Open source hardware

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Open source hardware refers to computer and electronic hardware that is designed in the same fashion as free and open-source software. Open source hardware is part of the open source culture that takes the open source ideas to fields other than software. An example of this is the Simputer project.

Some of the impetus for the development of open source hardware was initiated in 2002 through the Challenge to Silicon Valley issued by Kofi Annan [1]. Because the nature of hardware is different than software, and because the concept of open source hardware is relatively new, no exact definition of open source hardware has emerged.

Because hardware has direct variable costs associated with it, no open source software definition can directly be applied without modification. Instead, the term open source hardware has primarily been used to reflect the use of free/open source software with the hardware and the free release of information regarding the hardware, often including the release of schematics, design, sizes and other information about the hardware. In anyway, it includes the hardware design and element distribution on the motherboard (i.e. a notebook where one can replace elements).

With the rise of reconfigurable logic devices, the sharing of logic designs is also a form of open source hardware. Instead of sharing the schematics, HDL code is shared. This is different from free/open source software. HDL descriptions are commonly used to set up SoC systems either in FPGAs or directly in ASIC designs. HDL modules, when distributed, are called semiconductor intellectual property cores, or IP cores.

Notable projects and collections

3D Printers

Computers and Computer Components

  • Arduino is an open-source physical computing platform based on a simple I/O board and a development environment that implements the open source Processing / Wiring language.
  • OpenSPARC is a project with an already created UltraSPARC T1 multicore chip by Sun Microsystems. Sun's OpenSPARC
  • Open OEM - Project to build the first open source computer [2]
  • OpenRISC is a group of developers working to produce a very high performance open source RISC CPU.
  • OpenBook - tablet design positioning between $100 laptop and consumer Tablet PC which wants allow tablet usage to masses by high volume production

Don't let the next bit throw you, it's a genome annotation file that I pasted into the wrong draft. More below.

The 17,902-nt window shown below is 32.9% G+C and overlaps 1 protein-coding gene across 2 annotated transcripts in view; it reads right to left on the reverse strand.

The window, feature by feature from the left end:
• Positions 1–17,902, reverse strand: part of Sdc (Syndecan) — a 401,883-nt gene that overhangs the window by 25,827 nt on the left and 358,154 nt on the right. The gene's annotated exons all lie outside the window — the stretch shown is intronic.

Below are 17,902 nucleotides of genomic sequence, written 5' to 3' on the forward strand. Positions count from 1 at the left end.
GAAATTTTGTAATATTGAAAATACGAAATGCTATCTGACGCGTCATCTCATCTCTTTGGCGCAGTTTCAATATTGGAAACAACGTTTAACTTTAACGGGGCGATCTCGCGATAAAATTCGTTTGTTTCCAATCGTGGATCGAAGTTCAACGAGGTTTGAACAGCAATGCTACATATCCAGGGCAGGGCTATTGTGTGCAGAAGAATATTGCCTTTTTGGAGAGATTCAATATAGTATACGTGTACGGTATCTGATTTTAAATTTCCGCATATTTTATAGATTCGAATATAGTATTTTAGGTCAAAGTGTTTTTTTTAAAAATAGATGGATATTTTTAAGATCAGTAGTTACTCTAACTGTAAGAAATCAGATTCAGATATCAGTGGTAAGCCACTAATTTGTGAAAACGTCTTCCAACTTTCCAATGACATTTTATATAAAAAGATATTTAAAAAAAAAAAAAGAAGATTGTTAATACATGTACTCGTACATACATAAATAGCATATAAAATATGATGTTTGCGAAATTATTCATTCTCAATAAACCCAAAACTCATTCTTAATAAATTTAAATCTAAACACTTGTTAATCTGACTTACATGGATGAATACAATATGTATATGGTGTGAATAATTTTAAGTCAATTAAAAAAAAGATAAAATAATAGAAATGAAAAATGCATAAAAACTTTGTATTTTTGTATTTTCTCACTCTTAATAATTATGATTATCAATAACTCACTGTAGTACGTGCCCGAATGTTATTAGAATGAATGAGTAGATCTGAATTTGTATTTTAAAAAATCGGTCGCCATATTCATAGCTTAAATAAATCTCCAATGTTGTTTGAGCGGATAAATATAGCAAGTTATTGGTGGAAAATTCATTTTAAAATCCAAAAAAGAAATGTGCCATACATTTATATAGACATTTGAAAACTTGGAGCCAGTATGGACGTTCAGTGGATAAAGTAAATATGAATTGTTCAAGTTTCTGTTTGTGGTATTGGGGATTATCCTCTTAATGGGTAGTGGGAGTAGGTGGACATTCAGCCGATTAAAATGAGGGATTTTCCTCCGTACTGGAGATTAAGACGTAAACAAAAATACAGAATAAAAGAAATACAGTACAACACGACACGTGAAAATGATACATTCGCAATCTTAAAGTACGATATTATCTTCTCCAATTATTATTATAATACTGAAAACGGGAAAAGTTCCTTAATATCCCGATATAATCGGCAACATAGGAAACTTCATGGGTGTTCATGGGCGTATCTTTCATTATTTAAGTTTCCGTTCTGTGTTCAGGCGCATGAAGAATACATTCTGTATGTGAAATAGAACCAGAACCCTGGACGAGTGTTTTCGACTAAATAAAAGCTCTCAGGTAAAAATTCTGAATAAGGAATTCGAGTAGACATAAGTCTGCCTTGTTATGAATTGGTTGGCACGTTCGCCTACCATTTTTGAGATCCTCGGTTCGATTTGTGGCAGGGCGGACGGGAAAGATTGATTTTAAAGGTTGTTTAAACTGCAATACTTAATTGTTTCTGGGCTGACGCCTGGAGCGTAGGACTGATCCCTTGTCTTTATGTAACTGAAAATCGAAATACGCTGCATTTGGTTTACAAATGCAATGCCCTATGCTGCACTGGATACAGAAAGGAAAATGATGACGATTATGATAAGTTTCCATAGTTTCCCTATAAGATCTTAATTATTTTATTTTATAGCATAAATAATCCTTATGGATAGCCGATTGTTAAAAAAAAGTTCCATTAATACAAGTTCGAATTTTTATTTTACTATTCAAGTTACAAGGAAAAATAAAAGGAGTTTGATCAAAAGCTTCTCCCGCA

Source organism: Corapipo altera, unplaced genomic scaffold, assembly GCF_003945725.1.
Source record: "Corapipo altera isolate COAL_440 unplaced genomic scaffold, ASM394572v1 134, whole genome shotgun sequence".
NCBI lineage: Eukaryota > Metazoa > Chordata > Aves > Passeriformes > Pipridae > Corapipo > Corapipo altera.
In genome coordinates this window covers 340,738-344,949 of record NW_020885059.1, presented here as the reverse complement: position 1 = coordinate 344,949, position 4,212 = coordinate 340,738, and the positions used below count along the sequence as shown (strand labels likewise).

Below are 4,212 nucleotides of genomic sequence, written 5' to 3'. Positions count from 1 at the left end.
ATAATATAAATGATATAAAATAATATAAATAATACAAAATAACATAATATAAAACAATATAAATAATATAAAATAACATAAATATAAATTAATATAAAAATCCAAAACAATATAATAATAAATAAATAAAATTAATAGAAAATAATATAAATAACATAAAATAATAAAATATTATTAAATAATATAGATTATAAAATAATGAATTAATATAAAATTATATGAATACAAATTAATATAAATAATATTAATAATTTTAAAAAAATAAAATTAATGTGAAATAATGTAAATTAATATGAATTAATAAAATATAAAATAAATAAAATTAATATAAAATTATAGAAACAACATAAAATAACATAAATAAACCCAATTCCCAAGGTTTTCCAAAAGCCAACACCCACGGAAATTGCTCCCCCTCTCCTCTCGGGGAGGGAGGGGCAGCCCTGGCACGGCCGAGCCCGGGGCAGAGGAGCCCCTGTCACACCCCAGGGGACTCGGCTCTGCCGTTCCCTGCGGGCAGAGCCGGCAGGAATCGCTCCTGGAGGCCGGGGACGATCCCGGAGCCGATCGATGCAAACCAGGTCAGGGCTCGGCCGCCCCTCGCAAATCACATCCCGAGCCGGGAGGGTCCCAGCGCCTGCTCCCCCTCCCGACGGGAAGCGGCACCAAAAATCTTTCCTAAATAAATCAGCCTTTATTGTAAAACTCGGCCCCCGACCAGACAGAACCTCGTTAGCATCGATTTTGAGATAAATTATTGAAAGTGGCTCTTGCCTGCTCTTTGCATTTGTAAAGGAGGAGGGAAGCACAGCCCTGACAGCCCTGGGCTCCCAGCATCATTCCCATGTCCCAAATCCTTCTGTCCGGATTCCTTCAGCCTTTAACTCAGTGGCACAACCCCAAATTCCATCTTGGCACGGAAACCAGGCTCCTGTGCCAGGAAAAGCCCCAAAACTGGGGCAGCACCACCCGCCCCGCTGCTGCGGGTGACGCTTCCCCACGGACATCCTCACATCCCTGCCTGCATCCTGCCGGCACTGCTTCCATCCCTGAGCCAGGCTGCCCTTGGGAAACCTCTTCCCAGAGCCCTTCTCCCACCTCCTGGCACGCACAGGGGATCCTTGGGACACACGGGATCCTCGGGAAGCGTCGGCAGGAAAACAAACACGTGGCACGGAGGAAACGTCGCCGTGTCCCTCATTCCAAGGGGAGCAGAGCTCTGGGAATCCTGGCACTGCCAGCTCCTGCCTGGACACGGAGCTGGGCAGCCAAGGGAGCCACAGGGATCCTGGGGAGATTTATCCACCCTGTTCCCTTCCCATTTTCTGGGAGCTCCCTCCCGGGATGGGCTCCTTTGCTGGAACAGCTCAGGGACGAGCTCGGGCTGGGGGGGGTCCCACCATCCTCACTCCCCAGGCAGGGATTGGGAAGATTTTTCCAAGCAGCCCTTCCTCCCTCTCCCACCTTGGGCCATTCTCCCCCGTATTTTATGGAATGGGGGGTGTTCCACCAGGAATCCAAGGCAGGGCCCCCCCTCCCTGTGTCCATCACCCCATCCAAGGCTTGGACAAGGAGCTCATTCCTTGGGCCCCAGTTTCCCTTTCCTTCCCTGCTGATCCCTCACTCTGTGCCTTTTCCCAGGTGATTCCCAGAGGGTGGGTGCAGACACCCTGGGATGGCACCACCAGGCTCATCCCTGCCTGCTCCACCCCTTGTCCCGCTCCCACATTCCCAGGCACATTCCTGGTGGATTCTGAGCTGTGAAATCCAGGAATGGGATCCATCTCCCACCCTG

• Simputer - handheld computer aimed at developing countries
  • LEON is an open source 32-bit RISC CPU.
  • Open Graphics Project aims to design an open architecture and standard for graphics cards.
  • produces open arm-based development boards, aimed at OEMs and Further Education.
  • ECB_AT91 - Single-board computer based on the Atmel AT91RM9200 ARM9 processor (180MHz).
  • PLAICE - The PLAICE is an open source hardware and software project developing a powerful in-circuit development tool that combines in one device the features of a FLASH Programmer, Memory Emulator, and High Speed Multi-Channel Logic Analyzer. It runs uClinux.


  • Open Hardware (OH) is a project in which hardware designers share their work by disclosing the schematics and software (drivers) used in their designs. Open hardware designers meet, discuss what they are doing and ask each other for assistance in finding parts, or seek ideas to solve design problems. OH is also an opportunity to exhibit designs, so some may learn from what others have done.
  • OpenCores is a foundation that attempts to form a community of designers to support open-source cores (logic designs) for CPUs, peripherals and other devices. OpenCores maintains an open-source on-chip interconnection bus specification called Wishbone.



Other Projects

  • RONJA - Open source Free Space Optic system, DIY in a garage, 10Mbps full duplex/1.4km
  • Neuros "Open Source Device" an open source set-top box type device designed to serve as a low cost Linux "media center"
  • Chumby - 'Glancable' information device
  • OpenStim: The Open Noninvasive Brain Stimulator
  • gEDA - full GPL'd suite of Electronic Design Automation tools.
  • OpenEEG - creating a low cost EEG device and free software to go with it. [4]
  • Open-rTMS - creating a low cost rTMS device and free software to go with it. [5]
  • Daisy - An open source MP3 player [6]
  • OSMC - An open source Motor Control project, meant primarily for robotics but applicable to low-power electric vehicles and other uses [7]
  • Monome 40h - A reconfigurable grid of sixty-four backlit buttons, used via USB. A limited batch of 500 monome 40h has been produced. All the design process, design specifications, firmware and PCB schematics are available online [8]
  • SHPEGS - Open source Solar Heat Pump Electrical Generation System


See also

External links